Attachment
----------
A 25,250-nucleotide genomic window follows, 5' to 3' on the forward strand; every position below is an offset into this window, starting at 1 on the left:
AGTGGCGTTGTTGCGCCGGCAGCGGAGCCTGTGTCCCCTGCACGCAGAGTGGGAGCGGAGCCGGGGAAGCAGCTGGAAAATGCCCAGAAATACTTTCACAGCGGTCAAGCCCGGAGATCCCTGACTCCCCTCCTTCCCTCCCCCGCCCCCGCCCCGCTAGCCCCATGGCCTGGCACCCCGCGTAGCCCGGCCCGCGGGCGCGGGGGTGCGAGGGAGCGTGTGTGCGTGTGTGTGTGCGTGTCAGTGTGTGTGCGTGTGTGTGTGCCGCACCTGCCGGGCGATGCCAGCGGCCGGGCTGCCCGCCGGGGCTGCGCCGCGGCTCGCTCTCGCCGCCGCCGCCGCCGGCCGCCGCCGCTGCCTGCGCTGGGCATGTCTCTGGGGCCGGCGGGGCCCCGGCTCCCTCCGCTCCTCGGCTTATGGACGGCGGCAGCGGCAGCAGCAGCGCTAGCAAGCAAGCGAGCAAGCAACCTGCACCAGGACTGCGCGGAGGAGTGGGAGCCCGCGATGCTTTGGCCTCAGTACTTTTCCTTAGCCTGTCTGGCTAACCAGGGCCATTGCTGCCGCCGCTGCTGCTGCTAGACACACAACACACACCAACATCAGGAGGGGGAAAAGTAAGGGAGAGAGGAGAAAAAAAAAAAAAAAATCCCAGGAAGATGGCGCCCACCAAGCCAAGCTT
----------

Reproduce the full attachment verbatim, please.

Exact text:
A 25,250-nucleotide genomic window follows, 5' to 3' on the forward strand; every position below is an offset into this window, starting at 1 on the left:
AGTGGCGTTGTTGCGCCGGCAGCGGAGCCTGTGTCCCCTGCACGCAGAGTGGGAGCGGAGCCGGGGAAGCAGCTGGAAAATGCCCAGAAATACTTTCACAGCGGTCAAGCCCGGAGATCCCTGACTCCCCTCCTTCCCTCCCCCGCCCCCGCCCCGCTAGCCCCATGGCCTGGCACCCCGCGTAGCCCGGCCCGCGGGCGCGGGGGTGCGAGGGAGCGTGTGTGCGTGTGTGTGTGCGTGTCAGTGTGTGTGCGTGTGTGTGTGCCGCACCTGCCGGGCGATGCCAGCGGCCGGGCTGCCCGCCGGGGCTGCGCCGCGGCTCGCTCTCGCCGCCGCCGCCGCCGGCCGCCGCCGCTGCCTGCGCTGGGCATGTCTCTGGGGCCGGCGGGGCCCCGGCTCCCTCCGCTCCTCGGCTTATGGACGGCGGCAGCGGCAGCAGCAGCGCTAGCAAGCAAGCGAGCAAGCAACCTGCACCAGGACTGCGCGGAGGAGTGGGAGCCCGCGATGCTTTGGCCTCAGTACTTTTCCTTAGCCTGTCTGGCTAACCAGGGCCATTGCTGCCGCCGCTGCTGCTGCTAGACACACAACACACACCAACATCAGGAGGGGGAAAAGTAAGGGAGAGAGGAGAAAAAAAAAAAAAAAATCCCAGGAAGATGGCGCCCACCAAGCCAAGCTT